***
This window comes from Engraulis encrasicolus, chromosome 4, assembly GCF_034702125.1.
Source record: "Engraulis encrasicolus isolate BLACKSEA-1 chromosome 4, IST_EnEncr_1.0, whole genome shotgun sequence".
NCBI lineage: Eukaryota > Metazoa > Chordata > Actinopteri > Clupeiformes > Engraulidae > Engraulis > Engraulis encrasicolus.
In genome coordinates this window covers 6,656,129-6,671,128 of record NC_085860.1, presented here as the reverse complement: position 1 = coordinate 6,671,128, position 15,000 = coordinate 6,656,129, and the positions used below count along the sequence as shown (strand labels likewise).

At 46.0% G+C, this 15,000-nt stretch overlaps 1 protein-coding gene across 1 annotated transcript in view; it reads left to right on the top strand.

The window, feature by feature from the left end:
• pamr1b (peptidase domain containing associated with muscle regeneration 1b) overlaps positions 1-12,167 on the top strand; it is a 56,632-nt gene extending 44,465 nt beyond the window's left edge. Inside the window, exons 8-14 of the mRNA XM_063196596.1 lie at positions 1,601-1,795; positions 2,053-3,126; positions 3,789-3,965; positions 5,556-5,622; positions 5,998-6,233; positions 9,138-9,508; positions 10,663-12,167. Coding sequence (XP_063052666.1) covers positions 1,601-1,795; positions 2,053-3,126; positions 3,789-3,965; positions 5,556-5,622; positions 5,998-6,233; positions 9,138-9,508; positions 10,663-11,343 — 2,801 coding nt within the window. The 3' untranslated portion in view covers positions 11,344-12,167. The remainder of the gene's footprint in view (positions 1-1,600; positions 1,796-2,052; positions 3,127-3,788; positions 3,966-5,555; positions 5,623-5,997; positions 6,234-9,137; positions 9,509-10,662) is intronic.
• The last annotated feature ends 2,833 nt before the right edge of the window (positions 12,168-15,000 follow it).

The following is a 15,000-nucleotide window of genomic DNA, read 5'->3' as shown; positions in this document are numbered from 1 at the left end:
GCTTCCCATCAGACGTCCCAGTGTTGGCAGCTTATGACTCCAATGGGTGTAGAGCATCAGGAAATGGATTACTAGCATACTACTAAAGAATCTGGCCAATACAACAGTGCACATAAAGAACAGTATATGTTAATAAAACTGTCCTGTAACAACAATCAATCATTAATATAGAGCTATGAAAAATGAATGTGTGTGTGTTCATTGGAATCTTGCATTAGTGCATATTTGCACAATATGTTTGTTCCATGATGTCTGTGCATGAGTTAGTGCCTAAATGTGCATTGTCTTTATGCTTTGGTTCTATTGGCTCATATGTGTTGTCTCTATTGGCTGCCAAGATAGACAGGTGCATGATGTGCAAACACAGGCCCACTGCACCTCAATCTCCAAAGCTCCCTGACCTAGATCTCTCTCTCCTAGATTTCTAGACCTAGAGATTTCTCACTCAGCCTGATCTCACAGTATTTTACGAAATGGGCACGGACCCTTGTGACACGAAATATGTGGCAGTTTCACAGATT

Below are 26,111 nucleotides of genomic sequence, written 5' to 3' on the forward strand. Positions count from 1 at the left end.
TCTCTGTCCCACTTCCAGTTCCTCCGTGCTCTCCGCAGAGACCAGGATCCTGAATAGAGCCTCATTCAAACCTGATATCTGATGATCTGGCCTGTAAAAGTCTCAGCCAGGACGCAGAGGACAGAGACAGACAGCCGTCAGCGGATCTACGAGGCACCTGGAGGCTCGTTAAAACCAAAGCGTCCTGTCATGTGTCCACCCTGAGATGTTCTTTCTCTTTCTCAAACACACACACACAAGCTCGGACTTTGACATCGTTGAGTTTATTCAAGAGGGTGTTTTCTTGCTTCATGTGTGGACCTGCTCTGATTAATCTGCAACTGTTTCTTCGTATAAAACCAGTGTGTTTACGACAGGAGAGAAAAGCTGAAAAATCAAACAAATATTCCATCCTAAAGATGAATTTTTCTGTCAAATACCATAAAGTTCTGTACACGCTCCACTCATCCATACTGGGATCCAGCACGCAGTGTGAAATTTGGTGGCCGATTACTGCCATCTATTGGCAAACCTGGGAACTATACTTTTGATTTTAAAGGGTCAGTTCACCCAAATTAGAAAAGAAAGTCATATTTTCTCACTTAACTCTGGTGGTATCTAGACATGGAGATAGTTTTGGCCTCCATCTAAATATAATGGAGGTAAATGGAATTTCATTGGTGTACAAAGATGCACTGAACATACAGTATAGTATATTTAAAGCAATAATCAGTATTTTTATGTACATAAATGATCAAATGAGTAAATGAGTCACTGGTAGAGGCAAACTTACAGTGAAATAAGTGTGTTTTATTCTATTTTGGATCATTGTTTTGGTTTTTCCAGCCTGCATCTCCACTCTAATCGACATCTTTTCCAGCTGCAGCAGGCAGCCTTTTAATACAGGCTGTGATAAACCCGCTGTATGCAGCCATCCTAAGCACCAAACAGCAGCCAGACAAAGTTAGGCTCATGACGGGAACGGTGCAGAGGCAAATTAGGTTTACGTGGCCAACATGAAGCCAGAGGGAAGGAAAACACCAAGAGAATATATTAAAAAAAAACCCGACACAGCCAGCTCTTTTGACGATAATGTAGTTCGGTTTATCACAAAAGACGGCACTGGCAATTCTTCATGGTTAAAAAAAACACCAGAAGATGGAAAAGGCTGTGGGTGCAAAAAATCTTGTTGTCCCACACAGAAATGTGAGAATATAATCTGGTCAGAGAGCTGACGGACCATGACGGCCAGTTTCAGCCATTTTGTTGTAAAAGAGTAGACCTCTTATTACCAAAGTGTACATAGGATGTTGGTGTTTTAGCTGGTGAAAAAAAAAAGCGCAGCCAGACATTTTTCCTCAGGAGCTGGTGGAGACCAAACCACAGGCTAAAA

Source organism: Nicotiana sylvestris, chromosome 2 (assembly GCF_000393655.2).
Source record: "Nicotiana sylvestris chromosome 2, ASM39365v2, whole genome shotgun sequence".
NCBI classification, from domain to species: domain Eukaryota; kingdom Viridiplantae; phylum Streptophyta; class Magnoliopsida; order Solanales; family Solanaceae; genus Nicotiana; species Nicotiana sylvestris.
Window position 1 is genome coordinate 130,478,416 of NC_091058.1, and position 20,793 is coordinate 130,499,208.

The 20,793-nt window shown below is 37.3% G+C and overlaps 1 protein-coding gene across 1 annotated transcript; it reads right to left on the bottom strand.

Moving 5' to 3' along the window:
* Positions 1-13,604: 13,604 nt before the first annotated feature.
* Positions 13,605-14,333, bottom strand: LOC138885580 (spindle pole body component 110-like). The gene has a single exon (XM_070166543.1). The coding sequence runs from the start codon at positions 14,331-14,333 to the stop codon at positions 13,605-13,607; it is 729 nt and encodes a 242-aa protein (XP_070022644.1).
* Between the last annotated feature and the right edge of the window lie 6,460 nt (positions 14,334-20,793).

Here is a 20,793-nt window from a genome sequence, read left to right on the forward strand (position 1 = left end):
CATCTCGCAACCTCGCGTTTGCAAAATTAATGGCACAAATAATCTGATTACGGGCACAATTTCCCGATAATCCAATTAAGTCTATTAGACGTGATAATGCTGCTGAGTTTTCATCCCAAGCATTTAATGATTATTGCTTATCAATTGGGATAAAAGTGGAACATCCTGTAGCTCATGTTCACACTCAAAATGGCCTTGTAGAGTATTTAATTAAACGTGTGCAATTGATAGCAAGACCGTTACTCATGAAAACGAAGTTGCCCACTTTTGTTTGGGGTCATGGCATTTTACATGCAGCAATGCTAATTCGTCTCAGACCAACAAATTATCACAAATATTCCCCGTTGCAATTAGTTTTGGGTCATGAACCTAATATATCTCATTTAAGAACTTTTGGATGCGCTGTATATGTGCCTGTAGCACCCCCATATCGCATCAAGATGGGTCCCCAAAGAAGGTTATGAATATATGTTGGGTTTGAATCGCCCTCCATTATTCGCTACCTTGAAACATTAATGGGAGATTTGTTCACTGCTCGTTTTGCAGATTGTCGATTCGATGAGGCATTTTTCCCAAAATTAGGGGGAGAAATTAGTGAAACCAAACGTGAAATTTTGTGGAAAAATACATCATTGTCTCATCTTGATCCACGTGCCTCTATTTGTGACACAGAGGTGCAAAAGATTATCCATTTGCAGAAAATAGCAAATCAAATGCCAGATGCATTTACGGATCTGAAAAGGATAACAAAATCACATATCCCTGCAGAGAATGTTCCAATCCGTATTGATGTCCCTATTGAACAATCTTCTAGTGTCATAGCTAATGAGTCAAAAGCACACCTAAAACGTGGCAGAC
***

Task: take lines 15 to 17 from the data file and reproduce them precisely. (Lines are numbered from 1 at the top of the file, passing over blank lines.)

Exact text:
NCBI classification, from domain to species: domain Eukaryota; kingdom Viridiplantae; phylum Streptophyta; class Magnoliopsida; order Solanales; family Solanaceae; genus Nicotiana; species Nicotiana sylvestris.
Window position 1 is genome coordinate 130,478,416 of NC_091058.1, and position 20,793 is coordinate 130,499,208.

The 20,793-nt window shown below is 37.3% G+C and overlaps 1 protein-coding gene across 1 annotated transcript; it reads right to left on the bottom strand.